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Wendy's installing ordering kiosks at 1,000 locations

Company says franchise owners want to cut labor costs, improve service

Photo (c) Mike Mozart - Flickr
Get ready to order your burgers and fries at Wendy's using a kiosk. The Ohio-based fast food company has disclosed it plans to install ordering kiosks at 1,000 locations by the end of the year.

According to the Columbus Dispatch, David Trimm, Wendy's chief information officer, revealed the kiosk plan last week to investors. Trimm says the push for the machines is coming from franchise owners, who view them as a way to cut labor costs and improve customer service.

Wendy's and Burger King are two fast food franchises that normally have customers form a single line, with often just one cashier taking orders. Trimm says the plan is to install three ordering kiosks in each store, with more allotted for high-traffic locations.

Can still order at the counter

While the company acknowledges the ordering kiosks are mostly preferred by younger customers. For older customers who don't like the machines, Wendy's says there will still be the option of ordering at the counter.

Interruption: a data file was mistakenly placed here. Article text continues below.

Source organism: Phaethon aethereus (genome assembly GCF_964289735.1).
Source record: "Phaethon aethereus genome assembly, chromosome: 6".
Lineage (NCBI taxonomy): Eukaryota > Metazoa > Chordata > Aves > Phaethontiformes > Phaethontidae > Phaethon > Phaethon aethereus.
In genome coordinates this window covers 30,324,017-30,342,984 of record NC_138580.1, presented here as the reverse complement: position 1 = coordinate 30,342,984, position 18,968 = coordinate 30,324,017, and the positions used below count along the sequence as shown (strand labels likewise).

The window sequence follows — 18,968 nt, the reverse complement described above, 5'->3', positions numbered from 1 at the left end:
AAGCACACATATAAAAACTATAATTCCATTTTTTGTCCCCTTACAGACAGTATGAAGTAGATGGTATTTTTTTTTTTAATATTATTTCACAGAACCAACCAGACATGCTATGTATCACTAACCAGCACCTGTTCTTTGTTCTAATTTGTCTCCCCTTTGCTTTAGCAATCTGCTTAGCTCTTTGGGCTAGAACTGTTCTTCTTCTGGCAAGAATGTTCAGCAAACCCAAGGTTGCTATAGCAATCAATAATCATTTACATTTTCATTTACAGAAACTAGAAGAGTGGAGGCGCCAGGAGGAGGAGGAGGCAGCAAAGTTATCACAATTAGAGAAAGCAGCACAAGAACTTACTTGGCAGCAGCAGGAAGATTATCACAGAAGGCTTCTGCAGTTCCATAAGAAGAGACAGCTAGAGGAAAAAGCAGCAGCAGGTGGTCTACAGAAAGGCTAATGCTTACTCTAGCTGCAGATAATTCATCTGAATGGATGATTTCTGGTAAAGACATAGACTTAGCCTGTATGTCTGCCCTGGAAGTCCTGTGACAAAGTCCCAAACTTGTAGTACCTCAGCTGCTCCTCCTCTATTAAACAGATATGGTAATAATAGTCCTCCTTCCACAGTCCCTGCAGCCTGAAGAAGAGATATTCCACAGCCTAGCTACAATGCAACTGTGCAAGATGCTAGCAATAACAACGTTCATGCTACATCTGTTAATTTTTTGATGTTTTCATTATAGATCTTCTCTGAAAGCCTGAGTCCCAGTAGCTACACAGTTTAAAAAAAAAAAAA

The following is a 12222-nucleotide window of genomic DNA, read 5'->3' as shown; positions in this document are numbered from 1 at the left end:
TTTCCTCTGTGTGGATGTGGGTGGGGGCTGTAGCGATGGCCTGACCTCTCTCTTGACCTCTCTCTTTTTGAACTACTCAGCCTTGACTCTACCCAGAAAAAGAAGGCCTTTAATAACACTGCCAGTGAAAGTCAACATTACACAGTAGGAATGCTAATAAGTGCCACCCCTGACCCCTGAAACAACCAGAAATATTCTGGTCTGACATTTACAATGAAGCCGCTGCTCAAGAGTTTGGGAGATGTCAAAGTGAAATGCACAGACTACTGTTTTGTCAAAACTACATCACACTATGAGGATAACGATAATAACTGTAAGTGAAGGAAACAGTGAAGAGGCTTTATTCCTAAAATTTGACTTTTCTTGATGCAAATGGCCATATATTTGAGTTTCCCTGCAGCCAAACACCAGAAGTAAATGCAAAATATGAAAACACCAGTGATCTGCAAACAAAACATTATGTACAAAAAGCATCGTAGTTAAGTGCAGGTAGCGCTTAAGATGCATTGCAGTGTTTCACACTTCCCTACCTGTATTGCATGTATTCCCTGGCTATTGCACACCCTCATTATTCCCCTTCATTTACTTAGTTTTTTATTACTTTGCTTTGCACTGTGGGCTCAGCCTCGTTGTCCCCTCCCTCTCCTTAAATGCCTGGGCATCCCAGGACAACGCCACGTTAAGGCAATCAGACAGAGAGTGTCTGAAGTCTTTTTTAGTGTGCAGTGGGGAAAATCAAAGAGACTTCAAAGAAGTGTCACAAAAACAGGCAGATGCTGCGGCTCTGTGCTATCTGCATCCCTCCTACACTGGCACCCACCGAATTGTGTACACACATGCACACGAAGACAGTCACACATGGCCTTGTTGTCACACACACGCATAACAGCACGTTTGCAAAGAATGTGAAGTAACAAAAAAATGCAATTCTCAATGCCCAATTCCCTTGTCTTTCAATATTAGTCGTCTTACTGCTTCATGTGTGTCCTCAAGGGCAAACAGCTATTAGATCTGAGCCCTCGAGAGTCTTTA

Wendy's is far from the first food service business to embrace ordering kiosks. McDonald's has been experimenting with the concept, especially in Europe, and has signaled it's a direction it plans to take.

Investor's Business Daily noted nearly a year ago that Wendy's has been among the most enthusiastic about the technology. It noted that many of the company's franchise-operated stores are in California, where the minimum wage has risen to $10 an hour and is on track to reach $15.

Growing trend

If you've been to a Panera Bread lately, you know that the fast-casual chain has already installed ordering kiosks at many of its locations, even though it is still taking orders at the counter.

"If you're making labor more expensive, and automation less expensive — this is not rocket science," Andy Puzder, the CEO of Carl's Jr. and Hardee's, told Business Insider last year.

You'll remember that Puzder was President Trump's first choice for Labor Secretary, but bowed out under pressure, in part for his gleeful embrace of labor-saving technology.

In 2014, after the Obama White House proposed a jump in the minimum wage, Puzder penned an op-ed in The Wall Street Journal warning the move would speed up the automation process in the restaurant industry.

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